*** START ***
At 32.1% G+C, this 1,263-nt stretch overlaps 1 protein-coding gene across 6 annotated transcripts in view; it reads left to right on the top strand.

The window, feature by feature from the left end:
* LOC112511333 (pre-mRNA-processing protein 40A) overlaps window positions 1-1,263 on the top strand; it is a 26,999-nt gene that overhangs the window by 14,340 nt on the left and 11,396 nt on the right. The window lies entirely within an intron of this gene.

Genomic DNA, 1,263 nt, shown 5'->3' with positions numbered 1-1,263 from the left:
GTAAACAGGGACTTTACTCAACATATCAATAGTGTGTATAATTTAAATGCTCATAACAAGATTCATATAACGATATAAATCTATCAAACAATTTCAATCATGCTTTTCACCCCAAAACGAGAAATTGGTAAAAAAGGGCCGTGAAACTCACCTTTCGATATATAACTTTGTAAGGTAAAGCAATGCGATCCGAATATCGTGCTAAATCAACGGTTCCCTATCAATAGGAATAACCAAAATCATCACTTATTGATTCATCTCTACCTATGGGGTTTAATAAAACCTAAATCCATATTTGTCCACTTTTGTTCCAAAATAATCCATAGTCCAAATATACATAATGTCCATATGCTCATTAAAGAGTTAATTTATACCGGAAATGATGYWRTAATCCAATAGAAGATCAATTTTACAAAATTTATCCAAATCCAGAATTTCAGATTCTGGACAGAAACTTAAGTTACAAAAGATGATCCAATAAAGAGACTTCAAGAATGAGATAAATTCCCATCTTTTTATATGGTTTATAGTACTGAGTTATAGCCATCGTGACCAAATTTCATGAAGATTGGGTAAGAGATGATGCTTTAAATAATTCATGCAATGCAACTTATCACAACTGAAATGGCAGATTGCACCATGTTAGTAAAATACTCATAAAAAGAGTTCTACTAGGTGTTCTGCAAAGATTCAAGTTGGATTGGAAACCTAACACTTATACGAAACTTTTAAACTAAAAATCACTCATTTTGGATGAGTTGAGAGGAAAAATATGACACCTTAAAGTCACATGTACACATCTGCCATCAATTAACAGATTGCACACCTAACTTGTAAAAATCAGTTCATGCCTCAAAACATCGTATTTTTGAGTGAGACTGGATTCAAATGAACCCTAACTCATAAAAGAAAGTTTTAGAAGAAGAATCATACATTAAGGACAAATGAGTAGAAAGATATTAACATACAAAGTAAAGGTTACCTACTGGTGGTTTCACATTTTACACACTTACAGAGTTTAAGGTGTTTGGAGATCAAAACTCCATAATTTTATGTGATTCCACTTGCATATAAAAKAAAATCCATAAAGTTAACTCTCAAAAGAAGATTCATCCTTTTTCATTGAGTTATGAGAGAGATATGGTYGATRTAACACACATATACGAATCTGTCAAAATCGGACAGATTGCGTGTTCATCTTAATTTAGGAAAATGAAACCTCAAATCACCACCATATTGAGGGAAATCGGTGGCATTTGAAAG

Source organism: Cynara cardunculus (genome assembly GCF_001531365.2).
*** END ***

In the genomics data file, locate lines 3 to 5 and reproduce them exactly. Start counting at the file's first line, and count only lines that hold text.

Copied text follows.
* LOC112511333 (pre-mRNA-processing protein 40A) overlaps window positions 1-1,263 on the top strand; it is a 26,999-nt gene that overhangs the window by 14,340 nt on the left and 11,396 nt on the right. The window lies entirely within an intron of this gene.

Genomic DNA, 1,263 nt, shown 5'->3' with positions numbered 1-1,263 from the left:
GTAAACAGGGACTTTACTCAACATATCAATAGTGTGTATAATTTAAATGCTCATAACAAGATTCATATAACGATATAAATCTATCAAACAATTTCAATCATGCTTTTCACCCCAAAACGAGAAATTGGTAAAAAAGGGCCGTGAAACTCACCTTTCGATATATAACTTTGTAAGGTAAAGCAATGCGATCCGAATATCGTGCTAAATCAACGGTTCCCTATCAATAGGAATAACCAAAATCATCACTTATTGATTCATCTCTACCTATGGGGTTTAATAAAACCTAAATCCATATTTGTCCACTTTTGTTCCAAAATAATCCATAGTCCAAATATACATAATGTCCATATGCTCATTAAAGAGTTAATTTATACCGGAAATGATGYWRTAATCCAATAGAAGATCAATTTTACAAAATTTATCCAAATCCAGAATTTCAGATTCTGGACAGAAACTTAAGTTACAAAAGATGATCCAATAAAGAGACTTCAAGAATGAGATAAATTCCCATCTTTTTATATGGTTTATAGTACTGAGTTATAGCCATCGTGACCAAATTTCATGAAGATTGGGTAAGAGATGATGCTTTAAATAATTCATGCAATGCAACTTATCACAACTGAAATGGCAGATTGCACCATGTTAGTAAAATACTCATAAAAAGAGTTCTACTAGGTGTTCTGCAAAGATTCAAGTTGGATTGGAAACCTAACACTTATACGAAACTTTTAAACTAAAAATCACTCATTTTGGATGAGTTGAGAGGAAAAATATGACACCTTAAAGTCACATGTACACATCTGCCATCAATTAACAGATTGCACACCTAACTTGTAAAAATCAGTTCATGCCTCAAAACATCGTATTTTTGAGTGAGACTGGATTCAAATGAACCCTAACTCATAAAAGAAAGTTTTAGAAGAAGAATCATACATTAAGGACAAATGAGTAGAAAGATATTAACATACAAAGTAAAGGTTACCTACTGGTGGTTTCACATTTTACACACTTACAGAGTTTAAGGTGTTTGGAGATCAAAACTCCATAATTTTATGTGATTCCACTTGCATATAAAAKAAAATCCATAAAGTTAACTCTCAAAAGAAGATTCATCCTTTTTCATTGAGTTATGAGAGAGATATGGTYGATRTAACACACATATACGAATCTGTCAAAATCGGACAGATTGCGTGTTCATCTTAATTTAGGAAAATGAAACCTCAAATCACCACCATATTGAGGGAAATCGGTGGCATTTGAAAG